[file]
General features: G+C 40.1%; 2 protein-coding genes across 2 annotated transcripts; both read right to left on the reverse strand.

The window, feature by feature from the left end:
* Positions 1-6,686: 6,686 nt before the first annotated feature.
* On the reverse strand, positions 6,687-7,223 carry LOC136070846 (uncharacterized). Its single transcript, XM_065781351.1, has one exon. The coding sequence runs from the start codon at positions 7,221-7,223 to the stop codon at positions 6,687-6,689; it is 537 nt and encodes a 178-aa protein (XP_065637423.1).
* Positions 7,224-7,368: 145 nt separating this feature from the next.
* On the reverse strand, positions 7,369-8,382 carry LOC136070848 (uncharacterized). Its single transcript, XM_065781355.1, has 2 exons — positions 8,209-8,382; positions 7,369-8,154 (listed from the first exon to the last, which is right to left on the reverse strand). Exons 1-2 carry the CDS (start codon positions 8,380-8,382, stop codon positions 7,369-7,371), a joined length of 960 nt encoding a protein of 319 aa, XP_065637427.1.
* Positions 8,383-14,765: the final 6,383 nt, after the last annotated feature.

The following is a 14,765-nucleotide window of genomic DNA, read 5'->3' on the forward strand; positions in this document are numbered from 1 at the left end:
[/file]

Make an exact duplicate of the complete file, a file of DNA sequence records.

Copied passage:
General features: G+C 40.1%; 2 protein-coding genes across 2 annotated transcripts; both read right to left on the reverse strand.

The window, feature by feature from the left end:
* Positions 1-6,686: 6,686 nt before the first annotated feature.
* On the reverse strand, positions 6,687-7,223 carry LOC136070846 (uncharacterized). Its single transcript, XM_065781351.1, has one exon. The coding sequence runs from the start codon at positions 7,221-7,223 to the stop codon at positions 6,687-6,689; it is 537 nt and encodes a 178-aa protein (XP_065637423.1).
* Positions 7,224-7,368: 145 nt separating this feature from the next.
* On the reverse strand, positions 7,369-8,382 carry LOC136070848 (uncharacterized). Its single transcript, XM_065781355.1, has 2 exons — positions 8,209-8,382; positions 7,369-8,154 (listed from the first exon to the last, which is right to left on the reverse strand). Exons 1-2 carry the CDS (start codon positions 8,380-8,382, stop codon positions 7,369-7,371), a joined length of 960 nt encoding a protein of 319 aa, XP_065637427.1.
* Positions 8,383-14,765: the final 6,383 nt, after the last annotated feature.

The following is a 14,765-nucleotide window of genomic DNA, read 5'->3' on the forward strand; positions in this document are numbered from 1 at the left end: